It’s one thing to make comparisons; it’s another to ensure that the basis for comparison is correct. For example, I recently started a comparison exercise between various solutions for the pre-soaking of Chilli seeds before planting. The experiment was to determine which of seaweed extract, saltpetre, or plain water with a few drops of detergent is the most effective in seed starting.
It was certainly easy enough to get the varieties part of the equation right. That just took choosing the types I wanted to grow and making sure the seeds for the experiment all came from the same packets. The water part was also easy. That was simply rainwater from my rain butt brought to lukewarm in the microwave. Similarly, the soaking period was also easy. I simply decided on the normal standard of an overnight period of between twelve and eighteen hours.
However, the difficulty came in trying to determine the dilutions I would use to make the comparisons more less on an equal footing. For example, were the solutions going to be strong or weak? To me, this will make a difference. Surely you would want to place the seeds on equal standing in terms of concentration of scarification agent. If you were, say, going to use a strong seaweed extract mix, you should also use a strong concentration of saltpetre etc. Surely a stronger concentration of one agent shouldn’t be compared with a weaker one of another. See where I am coming from? To figure out what to do, I decided to do some research. I definitely needed to get some clarity on this issue
As clear as mud!
It was all about as clear as mud when I tried to do research on this subject. If you search on the web for recommendations, you find many suggestions. None of these, however, have any correlation. With this in mind, I decided to try and put some logic into it to see whether I could make sense of it all
One recommendation for seaweed extract that I found is that you should use one part seaweed extract to four parts of water (e.g. one cup of extract to four cups of water). Another suggested using a concentration of eight percent (approx. one part extract to nine parts water). There were yet other concentrations, but this is where it was starting to become complicated.
It seems not all seaweed extracts are the same. They can be made with various varieties of seaweeds. Each type of seaweed extract needs to be dosed at a different concentration. What’s more, concentrations can vary for different seed varieties, i.e. what is good for a cucumber seed is not necessarily suitable for Chilli seeds. I was unable any information related to Chillies, so I finally decided to go with one part extract to four parts water.
Similarly, when I researched saltpetre, I found a recommendation to add a teaspoon of saltpetre to a quart of water. Yet others call for one per cent saltpetre to a litre of water (10 grams per litre). I also found one for ¼ teaspoon per pint of water. The recommendations were all over the place. However, it finally boiled down to about a teaspoon of saltpetre to a pint of water, and that’s what I decided to use. What I did vary , however was the length of time the seeds should be soaked. This period ranged from four to seventy hours. However, the general principle is that the thinner a seed’s outer coat, the shorter the seed should be soaked for. I finally decided to go for overnight as a compromise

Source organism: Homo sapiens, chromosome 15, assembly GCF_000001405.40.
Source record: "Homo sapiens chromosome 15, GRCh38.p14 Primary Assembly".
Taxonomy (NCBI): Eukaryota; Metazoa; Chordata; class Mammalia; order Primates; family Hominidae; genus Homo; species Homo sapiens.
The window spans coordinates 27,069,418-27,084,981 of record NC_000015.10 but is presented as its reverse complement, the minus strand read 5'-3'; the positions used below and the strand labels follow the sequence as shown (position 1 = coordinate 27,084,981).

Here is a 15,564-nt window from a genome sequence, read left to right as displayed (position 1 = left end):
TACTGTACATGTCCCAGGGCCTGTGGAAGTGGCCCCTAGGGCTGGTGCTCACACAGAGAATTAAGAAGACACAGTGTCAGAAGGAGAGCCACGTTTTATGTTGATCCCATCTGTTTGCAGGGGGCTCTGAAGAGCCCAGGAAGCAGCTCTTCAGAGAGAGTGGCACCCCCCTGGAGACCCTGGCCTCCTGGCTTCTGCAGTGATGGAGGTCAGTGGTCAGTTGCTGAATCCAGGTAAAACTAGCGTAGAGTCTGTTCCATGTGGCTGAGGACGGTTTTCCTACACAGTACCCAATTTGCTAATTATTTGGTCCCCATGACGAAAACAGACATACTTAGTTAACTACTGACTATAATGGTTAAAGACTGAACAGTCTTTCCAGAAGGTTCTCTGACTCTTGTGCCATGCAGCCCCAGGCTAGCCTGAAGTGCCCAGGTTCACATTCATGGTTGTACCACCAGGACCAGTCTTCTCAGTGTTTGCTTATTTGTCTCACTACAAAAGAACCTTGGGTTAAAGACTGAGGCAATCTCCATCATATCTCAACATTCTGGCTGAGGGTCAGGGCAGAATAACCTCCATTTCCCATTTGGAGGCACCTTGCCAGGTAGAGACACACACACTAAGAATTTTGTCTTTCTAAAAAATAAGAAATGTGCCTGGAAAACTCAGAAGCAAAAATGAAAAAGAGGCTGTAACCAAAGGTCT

I am not sure where I found out about soaking seeds in water with a couple of drops of dish-washing liquid . I must have read it somewhere. However, I found it difficult to find any information on this. As I stated in my previous post, I can only believe that adding soap to a soaking steep would help wash away growth inhibitors and maybe pathogens. I can’t see it helping soften the seeds coat. Perhaps I am wrong. Anyway, we will have to wait and see what happens on that front
Why is it necessary to soak seeds?
Birds digestive tract
In essence, the reason we soak seeds is that they can imbibe water. Simply put, this means the seed absorbs moisture when it is soaked in a liquid. This causes the seed to swell and reach a point where its outer seed coat ruptures and the embryo starts germinating. When we soak seeds, we are simply facilitating this process
Now the question is begging to be asked. Can’t seeds just be soaked in plain tap water? The answer is definitely yes. I have soaked seeds in water that started off lukewarm overnight, and have had reasonable germination rates. After all, the seed swells after the steeping, and that will aid the seed coat to rupture. This, in turn, makes it easier for the seed to germinate
I am, however, not sure that’s all I want to achieve. Instead, I am looking to make sure the seedling stays healthy when it germinates. Using scarification agents like Camomile tea, hydrogen peroxide, seaweed extract, and saltpetre (which all have anti-fungal properties) means any seed-borne pathogens are less likely to attack than if the agents had not been used. Another added benefit these agents provide is that they emulate what happens when a seed passes through a bird’s digestive tract. They act like acids that thin the walls of a seed coat, making it easier for the embryo of the seed to germinate
It wouldn’t have been a proper comparison if I didn’t use some seeds as a control group. I needed something I could judge the performance of the other seeds against. To do this, I decided to use seeds of the same varieties ( Hungarian Hotwax and Bulgarian carrots) that had not been soaked at all for this purpose. I thought the two extremes would make the comparison more marked. The seeds have all been planted, and now it is a matter to wait and see what happens.